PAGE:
Oguzhan Turkoglu

Oguzhan Turkoglu

Postdoctoral Researcher

Hertie School, Berlin, Germany


I am a Postdoctoral Researcher at the Hertie School in Berlin, Germany. With Prof. Ruth Ditlmann, we study intergroup contact and more specifically, we examine when and how institutional support reduces or increases the impact of intergroup contact interventions.

My PhD thesis examines the causes of forced migration with a focus on rebel group dynamics and aims to understand why there are more displaced people from some countries than others. My research also focuses on how varying aspects of violence affect decisions to flee, identity, and political attitudes. My research is published or accepted for publication in Journal of Conflict Resolution, Journal of Ethnic and Migration Studies, Journal of Peace Research, Political Science Research and Methods, and other outlets.


Peer-Reviewed Publications

Working Papers

  • Security Concerns, Ethnic Relations, and Attitudes toward Refugees (Under Review)
  • When to Go? - A Conjoint Experiment on Social Networks, Violence and Forced Migration Decisions in Eastern and Southeastern Turkey (with Sigrid Weber) (Under Review)
  • Preferences for Refugee Settlement
  • The Personal and Political Limitations of Prolonged Intergroup Contact in a Post-Conflict Setting (with Miceal Canavan)
  • Perceived Discrimination and Support for Democracy among Immigrants (with Gizem Arikan) (Under Review)
  • Legitimization-by-Association: The Political Consequences of Peace Talks with Rebel Representatives (with Miceal Canavan) (Under Review)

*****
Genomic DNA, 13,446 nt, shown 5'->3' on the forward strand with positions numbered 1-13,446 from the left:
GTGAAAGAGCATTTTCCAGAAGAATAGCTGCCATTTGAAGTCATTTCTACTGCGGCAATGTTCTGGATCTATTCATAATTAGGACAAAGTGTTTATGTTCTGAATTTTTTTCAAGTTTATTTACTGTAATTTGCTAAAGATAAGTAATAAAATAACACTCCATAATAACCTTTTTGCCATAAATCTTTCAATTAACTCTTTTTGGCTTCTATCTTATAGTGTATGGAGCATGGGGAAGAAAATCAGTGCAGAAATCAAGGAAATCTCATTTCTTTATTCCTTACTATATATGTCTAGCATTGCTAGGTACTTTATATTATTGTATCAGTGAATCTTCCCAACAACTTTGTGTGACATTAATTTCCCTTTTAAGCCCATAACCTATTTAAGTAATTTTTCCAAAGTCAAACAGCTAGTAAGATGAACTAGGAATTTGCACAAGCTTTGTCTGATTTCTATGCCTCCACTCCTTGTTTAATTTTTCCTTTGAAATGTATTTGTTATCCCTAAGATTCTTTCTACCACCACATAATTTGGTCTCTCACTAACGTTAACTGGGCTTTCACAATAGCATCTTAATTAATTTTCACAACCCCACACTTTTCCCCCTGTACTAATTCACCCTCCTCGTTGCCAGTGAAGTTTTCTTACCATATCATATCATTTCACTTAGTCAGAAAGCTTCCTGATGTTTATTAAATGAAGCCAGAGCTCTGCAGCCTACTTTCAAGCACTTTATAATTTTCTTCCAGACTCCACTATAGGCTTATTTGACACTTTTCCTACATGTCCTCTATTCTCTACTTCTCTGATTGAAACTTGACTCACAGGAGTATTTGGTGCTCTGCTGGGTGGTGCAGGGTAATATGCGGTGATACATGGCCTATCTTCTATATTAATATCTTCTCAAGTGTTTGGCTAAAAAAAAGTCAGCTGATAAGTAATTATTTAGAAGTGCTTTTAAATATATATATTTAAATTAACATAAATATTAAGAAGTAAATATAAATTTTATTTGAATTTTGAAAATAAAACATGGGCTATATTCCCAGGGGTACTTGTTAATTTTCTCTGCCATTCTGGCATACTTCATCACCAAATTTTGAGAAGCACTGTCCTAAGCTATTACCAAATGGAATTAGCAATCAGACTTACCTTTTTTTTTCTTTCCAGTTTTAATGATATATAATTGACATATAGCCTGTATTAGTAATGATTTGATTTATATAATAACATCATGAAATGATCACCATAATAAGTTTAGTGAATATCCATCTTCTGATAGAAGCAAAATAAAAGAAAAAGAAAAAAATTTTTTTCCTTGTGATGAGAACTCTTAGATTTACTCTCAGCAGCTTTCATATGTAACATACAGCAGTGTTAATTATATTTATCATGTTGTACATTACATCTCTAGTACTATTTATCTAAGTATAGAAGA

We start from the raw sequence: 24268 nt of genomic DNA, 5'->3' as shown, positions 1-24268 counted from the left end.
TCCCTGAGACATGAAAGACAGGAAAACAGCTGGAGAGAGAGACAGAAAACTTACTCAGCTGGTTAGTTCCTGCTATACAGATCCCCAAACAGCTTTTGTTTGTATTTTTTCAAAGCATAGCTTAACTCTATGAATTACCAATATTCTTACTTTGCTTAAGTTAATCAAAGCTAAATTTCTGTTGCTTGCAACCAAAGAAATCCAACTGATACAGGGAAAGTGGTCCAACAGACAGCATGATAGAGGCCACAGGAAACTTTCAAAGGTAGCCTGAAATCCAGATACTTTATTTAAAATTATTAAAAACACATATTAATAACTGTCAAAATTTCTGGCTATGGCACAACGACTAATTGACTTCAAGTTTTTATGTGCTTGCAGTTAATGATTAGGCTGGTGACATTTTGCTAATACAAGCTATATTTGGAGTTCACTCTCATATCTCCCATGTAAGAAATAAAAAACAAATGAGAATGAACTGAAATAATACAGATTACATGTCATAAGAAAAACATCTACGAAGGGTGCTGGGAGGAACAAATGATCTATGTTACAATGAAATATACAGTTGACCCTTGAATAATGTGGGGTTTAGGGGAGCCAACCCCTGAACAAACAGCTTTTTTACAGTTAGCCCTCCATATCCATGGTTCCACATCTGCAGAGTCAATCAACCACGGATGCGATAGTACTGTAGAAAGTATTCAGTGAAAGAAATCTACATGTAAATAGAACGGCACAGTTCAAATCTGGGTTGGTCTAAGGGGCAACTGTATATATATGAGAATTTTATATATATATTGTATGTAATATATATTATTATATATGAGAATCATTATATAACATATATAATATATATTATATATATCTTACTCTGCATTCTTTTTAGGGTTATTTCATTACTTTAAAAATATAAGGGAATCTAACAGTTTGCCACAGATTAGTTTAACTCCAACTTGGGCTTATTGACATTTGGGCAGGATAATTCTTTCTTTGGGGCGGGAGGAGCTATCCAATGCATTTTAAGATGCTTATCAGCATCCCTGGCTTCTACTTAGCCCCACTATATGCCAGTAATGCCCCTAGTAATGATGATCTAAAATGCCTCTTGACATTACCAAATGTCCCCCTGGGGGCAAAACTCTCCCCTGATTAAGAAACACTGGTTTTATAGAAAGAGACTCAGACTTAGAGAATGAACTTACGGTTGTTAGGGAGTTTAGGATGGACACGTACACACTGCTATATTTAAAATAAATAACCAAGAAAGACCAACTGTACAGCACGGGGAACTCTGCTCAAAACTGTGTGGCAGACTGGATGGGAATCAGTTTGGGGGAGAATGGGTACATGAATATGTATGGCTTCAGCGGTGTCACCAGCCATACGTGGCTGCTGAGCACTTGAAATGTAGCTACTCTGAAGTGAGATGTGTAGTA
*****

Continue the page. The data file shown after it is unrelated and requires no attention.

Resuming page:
Work in Progress

  • Does Learning about Past Atrocities Improve Attitudes toward Minorities? Evidence from a Field Experiment (with Ruth Ditlmann and Berenike Firestone)
  • Varying Effects of National Identity by Migration Status (with Ruth Ditlmann and Berenike Firestone)
  • `Stoning’ the Radical-Right: Effects of Local Social Norms on Voting for Radical-Fight Parties (with Ruth Ditlmann and Berenike Firestone)
  • Do perspective taking and self-efficacy in memory work mobilize participants to support minority groups today? (with Ruth Ditlmann and Berenike Firestone)



  • Fall 2018 - 2020: Political Science Math Camp (PhD) - syllabus
  • Fall 2020: POU44251 Politics of Forced Migration (Undergraduate) - syllabus

Teaching Assistant

  • Spring 2020: PO8006 Introduction to Quantitative Research Methods (Masters)
  • Spring 2020: POU33102 Political Violence and Conflict in Comparative Context (Undergraduate)
  • Fall 2019: POU33091 Theories of Political Violence and Conflict (Undergraduate)
  • Spring 2019: PO2141 International Relations B: Topics and Treaties (Undergraduate)
  • Fall 2018: PO2140 International Relations A: Theories of International Politics (Undergraduate)
  • 2017-2018: PO2640 International Relations (Undergraduate)